Contact: Ben Kolada
While the real estate industry overall is still hurting, M&A in the construction and facilities management software space is growing. Driving deal flow is the same factor that depressed the real estate market – the macroeconomy. Companies are continuing to seek new ways to cut costs, and increasing facilities’ efficiency is becoming a popular option. Growth, alongside fragmentation in the facilities management software sector, is leading to increasing consolidation.
Similar to trying to squeeze additional productivity out of employees, companies are now trying to squeeze additional efficiencies out of their facilities. In fact, as IBM stated in its acquisition of TRIRIGA, property and real estate are the second-largest costs to a business after employee compensation.
As a result, many vendors in the facilities and property management software segment are experiencing significant growth. Accruent, which claims to be the largest facilities management software provider, expects to grow revenue approximately 50% this year. (However, we’d note that M&A has helped the company’s upward revenue trajectory. Accruent has announced four acquisitions since 2011.)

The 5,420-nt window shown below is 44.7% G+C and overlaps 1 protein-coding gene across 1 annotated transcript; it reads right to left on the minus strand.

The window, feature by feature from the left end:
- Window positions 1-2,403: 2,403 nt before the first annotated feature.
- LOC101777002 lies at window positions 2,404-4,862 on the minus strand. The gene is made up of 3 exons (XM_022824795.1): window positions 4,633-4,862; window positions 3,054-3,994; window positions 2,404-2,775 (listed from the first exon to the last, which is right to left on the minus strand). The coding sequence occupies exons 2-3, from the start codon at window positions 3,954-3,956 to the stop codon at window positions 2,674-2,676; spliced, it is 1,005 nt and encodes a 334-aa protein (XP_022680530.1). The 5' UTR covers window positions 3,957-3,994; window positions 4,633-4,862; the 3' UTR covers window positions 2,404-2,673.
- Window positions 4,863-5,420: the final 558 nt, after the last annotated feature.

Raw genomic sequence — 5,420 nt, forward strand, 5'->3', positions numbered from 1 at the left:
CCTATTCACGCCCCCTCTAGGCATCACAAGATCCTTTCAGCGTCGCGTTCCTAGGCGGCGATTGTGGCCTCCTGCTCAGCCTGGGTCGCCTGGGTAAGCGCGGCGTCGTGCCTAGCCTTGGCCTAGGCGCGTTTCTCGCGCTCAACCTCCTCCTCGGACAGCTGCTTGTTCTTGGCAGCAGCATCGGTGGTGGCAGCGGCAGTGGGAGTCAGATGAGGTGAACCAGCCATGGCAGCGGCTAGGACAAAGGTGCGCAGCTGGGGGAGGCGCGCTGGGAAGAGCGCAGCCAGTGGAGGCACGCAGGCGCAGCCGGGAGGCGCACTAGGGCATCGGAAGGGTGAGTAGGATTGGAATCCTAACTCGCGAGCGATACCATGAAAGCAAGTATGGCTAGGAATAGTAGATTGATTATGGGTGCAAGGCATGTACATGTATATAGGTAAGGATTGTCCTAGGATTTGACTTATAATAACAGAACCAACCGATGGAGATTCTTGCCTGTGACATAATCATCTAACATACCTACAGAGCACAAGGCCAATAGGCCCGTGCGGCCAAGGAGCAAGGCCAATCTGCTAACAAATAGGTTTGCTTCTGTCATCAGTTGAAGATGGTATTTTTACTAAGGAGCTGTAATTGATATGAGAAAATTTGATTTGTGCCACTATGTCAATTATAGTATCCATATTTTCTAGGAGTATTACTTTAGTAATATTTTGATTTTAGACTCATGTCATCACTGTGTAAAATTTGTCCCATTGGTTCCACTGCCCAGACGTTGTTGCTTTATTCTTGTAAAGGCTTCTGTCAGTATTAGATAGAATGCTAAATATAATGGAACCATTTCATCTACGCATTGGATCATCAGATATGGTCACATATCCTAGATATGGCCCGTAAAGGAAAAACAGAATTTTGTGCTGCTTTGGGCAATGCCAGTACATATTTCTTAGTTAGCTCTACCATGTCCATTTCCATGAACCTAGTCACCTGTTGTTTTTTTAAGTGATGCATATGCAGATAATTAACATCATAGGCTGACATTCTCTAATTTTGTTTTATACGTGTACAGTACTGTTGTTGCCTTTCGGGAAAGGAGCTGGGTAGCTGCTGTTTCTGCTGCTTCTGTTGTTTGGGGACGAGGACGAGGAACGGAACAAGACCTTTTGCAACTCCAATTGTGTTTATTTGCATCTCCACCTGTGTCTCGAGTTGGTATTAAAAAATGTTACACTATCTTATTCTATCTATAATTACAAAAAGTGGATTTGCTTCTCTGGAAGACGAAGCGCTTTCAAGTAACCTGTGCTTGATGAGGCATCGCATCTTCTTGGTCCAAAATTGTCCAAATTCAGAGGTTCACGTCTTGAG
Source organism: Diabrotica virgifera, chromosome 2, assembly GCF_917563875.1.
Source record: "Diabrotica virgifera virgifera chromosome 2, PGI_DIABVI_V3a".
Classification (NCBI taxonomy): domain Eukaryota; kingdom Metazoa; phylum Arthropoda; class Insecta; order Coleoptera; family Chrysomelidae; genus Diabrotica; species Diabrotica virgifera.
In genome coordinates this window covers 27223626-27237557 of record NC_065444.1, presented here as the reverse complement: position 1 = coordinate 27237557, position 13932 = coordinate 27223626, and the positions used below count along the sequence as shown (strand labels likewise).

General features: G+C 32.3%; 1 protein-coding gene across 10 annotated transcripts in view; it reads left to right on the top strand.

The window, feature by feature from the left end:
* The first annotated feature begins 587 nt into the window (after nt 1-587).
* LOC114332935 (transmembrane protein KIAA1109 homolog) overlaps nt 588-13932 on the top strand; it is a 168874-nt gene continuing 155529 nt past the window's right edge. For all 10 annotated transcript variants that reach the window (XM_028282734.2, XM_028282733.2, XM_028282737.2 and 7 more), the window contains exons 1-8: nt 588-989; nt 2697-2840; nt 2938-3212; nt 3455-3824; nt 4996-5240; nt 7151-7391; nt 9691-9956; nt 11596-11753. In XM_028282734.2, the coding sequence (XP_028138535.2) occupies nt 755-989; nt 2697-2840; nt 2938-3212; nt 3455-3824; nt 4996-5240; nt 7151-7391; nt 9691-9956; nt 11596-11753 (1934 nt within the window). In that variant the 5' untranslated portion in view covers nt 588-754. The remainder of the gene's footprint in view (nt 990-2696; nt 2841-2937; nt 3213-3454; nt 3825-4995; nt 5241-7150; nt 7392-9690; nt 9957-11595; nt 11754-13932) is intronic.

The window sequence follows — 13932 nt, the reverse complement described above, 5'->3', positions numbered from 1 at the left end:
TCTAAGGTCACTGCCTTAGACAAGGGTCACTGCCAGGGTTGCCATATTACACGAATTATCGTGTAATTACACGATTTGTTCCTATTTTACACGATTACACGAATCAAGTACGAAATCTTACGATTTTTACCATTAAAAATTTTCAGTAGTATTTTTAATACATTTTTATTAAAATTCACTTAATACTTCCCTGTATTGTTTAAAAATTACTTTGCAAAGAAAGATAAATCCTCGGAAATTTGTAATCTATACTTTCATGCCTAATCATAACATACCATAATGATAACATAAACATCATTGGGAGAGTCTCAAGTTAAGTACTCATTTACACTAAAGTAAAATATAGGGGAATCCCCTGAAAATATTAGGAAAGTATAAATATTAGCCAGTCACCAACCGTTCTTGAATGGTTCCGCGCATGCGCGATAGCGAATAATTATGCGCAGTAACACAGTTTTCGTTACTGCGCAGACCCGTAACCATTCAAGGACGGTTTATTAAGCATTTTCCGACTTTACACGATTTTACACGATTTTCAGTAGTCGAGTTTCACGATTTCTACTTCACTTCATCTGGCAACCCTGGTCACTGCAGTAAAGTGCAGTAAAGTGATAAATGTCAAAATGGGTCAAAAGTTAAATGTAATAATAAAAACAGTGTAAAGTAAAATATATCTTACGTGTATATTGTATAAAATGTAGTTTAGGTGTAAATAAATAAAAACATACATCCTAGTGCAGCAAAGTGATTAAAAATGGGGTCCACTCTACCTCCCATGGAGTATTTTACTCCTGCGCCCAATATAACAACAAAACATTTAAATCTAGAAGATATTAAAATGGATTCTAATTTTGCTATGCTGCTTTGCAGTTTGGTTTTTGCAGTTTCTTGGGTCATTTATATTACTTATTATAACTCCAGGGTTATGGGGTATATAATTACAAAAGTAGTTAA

The sector’s growth potential has even attracted some of the largest acquirers. IBM paid $108m for TRIRIGA in 2011 and last year Oracle acquired Skire’s assets. Beyond growth potential, vendors will consolidate the fragmented market, and acquire to add complementary offerings to their portfolios. Accruent, for example, bought Evoco in part to add construction management software to its existing facilities management software products.
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